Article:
Umar al-Bashir, president of Sudan, has quit peace talks in Ethiopia that were aiming to end clashes in Southern Kordofan. This comes just 2 days before South Sudan is to become independent.
In a rally today in the White Nile state, Al-Bashir said: “There will be no more negotiations outside Sudan.”
That statement was made during a televised speech live on the state Sudan TV station.
More than 73,000 people have been forced to flee their homes since June 5th, due to the fighting between the Sudanese government forces and troops loyal to Southern Sudan's army in Southern Kordofan.
Southern Kordofan is still “tense and volatile” the U.N. said today, and concerns are now emerging in the country’s ability to establish and maintain peace during the period in which troops withdraw from the border, and the implications for the upcoming independence for the south.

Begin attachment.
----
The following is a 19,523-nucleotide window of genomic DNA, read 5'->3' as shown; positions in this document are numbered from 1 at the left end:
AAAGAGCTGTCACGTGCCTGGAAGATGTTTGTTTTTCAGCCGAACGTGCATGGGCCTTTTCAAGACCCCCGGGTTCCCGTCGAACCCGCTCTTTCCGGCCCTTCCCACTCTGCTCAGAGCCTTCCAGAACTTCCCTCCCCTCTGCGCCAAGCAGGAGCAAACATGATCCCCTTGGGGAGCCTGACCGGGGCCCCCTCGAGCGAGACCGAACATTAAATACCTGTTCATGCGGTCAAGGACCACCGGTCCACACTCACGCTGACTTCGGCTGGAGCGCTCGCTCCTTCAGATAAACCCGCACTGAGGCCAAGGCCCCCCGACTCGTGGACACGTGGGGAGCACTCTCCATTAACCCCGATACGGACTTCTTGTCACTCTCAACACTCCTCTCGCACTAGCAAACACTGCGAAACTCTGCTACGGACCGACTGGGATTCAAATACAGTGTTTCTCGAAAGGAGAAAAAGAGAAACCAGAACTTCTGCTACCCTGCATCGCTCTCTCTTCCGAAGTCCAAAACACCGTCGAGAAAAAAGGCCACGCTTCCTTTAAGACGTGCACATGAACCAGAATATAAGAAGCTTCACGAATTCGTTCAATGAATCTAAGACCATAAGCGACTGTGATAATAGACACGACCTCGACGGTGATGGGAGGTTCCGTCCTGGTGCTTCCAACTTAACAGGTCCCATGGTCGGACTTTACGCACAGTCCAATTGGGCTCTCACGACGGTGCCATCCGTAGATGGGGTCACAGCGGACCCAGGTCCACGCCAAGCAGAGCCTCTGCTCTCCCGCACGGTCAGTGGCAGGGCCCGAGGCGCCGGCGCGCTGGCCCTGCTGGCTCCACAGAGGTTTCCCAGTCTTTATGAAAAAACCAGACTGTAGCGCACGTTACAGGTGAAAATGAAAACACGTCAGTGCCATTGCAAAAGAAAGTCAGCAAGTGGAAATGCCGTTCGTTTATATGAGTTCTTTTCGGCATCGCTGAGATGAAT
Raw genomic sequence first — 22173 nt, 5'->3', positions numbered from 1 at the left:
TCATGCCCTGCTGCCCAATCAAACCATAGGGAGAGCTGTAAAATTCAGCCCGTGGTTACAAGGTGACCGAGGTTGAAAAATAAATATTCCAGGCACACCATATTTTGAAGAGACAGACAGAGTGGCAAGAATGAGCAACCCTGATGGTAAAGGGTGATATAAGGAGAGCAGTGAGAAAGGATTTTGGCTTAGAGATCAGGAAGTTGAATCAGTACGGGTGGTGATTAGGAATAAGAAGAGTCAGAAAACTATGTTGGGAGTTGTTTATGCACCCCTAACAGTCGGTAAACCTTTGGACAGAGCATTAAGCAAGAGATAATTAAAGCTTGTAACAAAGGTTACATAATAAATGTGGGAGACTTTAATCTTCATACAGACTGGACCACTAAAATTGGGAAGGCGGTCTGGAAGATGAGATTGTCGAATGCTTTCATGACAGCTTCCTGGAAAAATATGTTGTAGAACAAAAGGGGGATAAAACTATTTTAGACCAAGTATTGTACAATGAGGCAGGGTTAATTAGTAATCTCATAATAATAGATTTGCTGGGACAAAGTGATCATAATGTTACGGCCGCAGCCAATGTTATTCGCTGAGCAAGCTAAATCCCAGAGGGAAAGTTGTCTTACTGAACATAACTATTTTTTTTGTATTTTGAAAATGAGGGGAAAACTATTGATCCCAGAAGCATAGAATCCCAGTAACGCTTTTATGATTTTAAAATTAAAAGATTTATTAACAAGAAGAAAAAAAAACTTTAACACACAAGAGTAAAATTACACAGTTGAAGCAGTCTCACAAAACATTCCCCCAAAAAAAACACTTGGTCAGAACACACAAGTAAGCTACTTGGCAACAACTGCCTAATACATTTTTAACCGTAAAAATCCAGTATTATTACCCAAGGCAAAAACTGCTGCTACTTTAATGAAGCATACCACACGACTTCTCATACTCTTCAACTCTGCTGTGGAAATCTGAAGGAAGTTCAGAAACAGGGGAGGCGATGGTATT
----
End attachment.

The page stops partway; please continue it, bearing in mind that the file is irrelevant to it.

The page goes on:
Many are now concerned that the current situation could escalate and see the resumption of the 21 year-long civil war that ended in 2005.
Every day from since June 30, heavy gunfire and aerial bombardments have occurred around the state capital of Kadugli.
Emailed reports from the U.N. Office for the Coordination of Humanitarian Affairs also explained that helicopter gunships “engaged in offensive air operations” west of Kadugli on July 4th.
In attempts to mediate negotiations on Southern Kordofan, Former South African President Thabo Mbkei went to Sudan from Ethiopia to meet with al-Bashir. However, the attempt proved unsuccessful.
The secretary-general of the northern branch of Southern Sudan's ruling party, Yasser Arman said today to reporters in Addis Ababa: “Unfortunately President Mbeki failed in his mission with President Bashir.”
Arman continued to tell reporters that “President Bashir wants to continue a new war in the north and it's known there are a lot of atrocities, especially in Southern Kordofan and there is an ethnic cleansing.”